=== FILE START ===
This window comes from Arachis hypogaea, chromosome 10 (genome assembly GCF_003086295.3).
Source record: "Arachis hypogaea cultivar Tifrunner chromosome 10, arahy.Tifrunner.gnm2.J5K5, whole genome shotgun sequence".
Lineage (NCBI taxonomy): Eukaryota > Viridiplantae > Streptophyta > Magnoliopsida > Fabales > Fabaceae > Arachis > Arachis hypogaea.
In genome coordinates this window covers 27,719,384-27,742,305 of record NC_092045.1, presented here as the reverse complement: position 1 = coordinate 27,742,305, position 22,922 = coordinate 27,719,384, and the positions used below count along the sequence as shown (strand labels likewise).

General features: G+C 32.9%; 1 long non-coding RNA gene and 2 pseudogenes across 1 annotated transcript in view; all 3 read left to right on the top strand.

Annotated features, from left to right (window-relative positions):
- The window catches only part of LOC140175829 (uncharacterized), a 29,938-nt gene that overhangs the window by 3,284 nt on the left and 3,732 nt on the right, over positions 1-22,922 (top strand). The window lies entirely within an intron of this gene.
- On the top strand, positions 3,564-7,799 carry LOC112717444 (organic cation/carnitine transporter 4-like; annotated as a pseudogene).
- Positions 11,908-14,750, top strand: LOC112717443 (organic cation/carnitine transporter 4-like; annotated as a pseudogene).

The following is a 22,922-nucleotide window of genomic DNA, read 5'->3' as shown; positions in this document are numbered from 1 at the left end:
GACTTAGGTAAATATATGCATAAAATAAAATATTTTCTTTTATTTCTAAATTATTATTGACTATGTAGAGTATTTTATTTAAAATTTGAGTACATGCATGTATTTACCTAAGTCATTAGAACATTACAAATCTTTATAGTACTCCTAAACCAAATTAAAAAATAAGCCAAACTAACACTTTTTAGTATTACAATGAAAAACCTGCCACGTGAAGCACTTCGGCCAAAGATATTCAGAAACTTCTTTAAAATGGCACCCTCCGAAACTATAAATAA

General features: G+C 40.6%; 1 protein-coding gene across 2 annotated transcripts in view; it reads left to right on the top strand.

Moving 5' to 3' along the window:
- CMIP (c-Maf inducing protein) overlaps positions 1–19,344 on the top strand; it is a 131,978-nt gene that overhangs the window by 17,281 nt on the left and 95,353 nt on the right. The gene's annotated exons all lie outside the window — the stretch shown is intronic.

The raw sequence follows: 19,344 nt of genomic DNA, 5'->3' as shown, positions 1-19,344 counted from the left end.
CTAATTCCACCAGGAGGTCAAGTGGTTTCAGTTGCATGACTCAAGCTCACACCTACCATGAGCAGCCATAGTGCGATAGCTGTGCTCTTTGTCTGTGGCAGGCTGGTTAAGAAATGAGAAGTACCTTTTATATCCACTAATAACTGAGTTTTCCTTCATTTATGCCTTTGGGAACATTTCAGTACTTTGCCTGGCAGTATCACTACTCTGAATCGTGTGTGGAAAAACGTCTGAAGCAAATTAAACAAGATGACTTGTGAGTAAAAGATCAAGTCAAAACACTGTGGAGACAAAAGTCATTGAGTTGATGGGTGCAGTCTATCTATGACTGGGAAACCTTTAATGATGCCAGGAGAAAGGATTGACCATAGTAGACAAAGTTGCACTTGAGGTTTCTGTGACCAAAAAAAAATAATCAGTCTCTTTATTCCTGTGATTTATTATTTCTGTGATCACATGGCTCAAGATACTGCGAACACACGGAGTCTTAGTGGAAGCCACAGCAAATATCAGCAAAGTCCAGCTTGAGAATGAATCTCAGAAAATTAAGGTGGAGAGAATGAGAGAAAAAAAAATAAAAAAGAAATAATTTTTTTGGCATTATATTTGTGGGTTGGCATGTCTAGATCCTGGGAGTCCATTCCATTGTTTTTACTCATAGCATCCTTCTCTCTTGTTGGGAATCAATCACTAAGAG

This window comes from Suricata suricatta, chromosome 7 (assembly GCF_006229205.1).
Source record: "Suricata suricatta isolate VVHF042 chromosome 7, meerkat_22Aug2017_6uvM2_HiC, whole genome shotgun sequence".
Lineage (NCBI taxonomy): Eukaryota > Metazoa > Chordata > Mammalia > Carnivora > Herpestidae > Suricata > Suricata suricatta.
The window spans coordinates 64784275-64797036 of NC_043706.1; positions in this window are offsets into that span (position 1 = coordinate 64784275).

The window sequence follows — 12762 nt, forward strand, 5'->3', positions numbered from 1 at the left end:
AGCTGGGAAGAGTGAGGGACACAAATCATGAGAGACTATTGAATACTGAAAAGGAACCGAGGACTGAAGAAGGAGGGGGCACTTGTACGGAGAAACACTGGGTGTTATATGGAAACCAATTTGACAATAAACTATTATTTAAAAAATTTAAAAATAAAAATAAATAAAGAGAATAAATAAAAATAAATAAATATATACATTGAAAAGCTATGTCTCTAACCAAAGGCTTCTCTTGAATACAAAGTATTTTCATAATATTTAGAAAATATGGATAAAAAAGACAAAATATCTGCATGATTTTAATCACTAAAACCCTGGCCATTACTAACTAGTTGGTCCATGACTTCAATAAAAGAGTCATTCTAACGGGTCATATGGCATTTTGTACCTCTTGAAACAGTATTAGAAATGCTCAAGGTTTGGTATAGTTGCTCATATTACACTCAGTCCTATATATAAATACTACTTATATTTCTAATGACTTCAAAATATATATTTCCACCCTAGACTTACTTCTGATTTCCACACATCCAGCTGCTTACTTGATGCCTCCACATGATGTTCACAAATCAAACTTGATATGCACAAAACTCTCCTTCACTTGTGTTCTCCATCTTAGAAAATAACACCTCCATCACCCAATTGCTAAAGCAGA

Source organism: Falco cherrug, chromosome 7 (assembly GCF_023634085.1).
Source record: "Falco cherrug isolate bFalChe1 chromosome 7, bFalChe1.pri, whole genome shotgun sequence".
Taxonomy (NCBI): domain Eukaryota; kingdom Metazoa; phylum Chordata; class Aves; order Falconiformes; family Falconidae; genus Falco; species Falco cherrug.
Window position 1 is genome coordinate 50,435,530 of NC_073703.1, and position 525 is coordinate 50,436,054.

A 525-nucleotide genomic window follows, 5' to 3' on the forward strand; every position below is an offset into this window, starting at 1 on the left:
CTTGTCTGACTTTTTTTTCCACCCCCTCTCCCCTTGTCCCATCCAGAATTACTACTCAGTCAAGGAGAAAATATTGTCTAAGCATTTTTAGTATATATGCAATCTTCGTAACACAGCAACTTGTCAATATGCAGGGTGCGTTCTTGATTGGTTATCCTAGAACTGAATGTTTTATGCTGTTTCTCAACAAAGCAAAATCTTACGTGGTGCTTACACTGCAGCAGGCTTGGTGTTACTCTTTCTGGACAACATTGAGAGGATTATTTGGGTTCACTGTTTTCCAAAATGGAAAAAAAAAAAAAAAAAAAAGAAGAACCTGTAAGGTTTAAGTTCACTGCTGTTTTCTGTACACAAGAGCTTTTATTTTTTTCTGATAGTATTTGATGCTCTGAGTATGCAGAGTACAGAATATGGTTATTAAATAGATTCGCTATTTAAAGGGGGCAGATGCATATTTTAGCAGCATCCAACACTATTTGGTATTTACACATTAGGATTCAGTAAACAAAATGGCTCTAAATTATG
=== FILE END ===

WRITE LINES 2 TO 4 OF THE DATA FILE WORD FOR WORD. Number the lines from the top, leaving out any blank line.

Source record: "Arachis hypogaea cultivar Tifrunner chromosome 10, arahy.Tifrunner.gnm2.J5K5, whole genome shotgun sequence".
Lineage (NCBI taxonomy): Eukaryota > Viridiplantae > Streptophyta > Magnoliopsida > Fabales > Fabaceae > Arachis > Arachis hypogaea.
In genome coordinates this window covers 27,719,384-27,742,305 of record NC_092045.1, presented here as the reverse complement: position 1 = coordinate 27,742,305, position 22,922 = coordinate 27,719,384, and the positions used below count along the sequence as shown (strand labels likewise).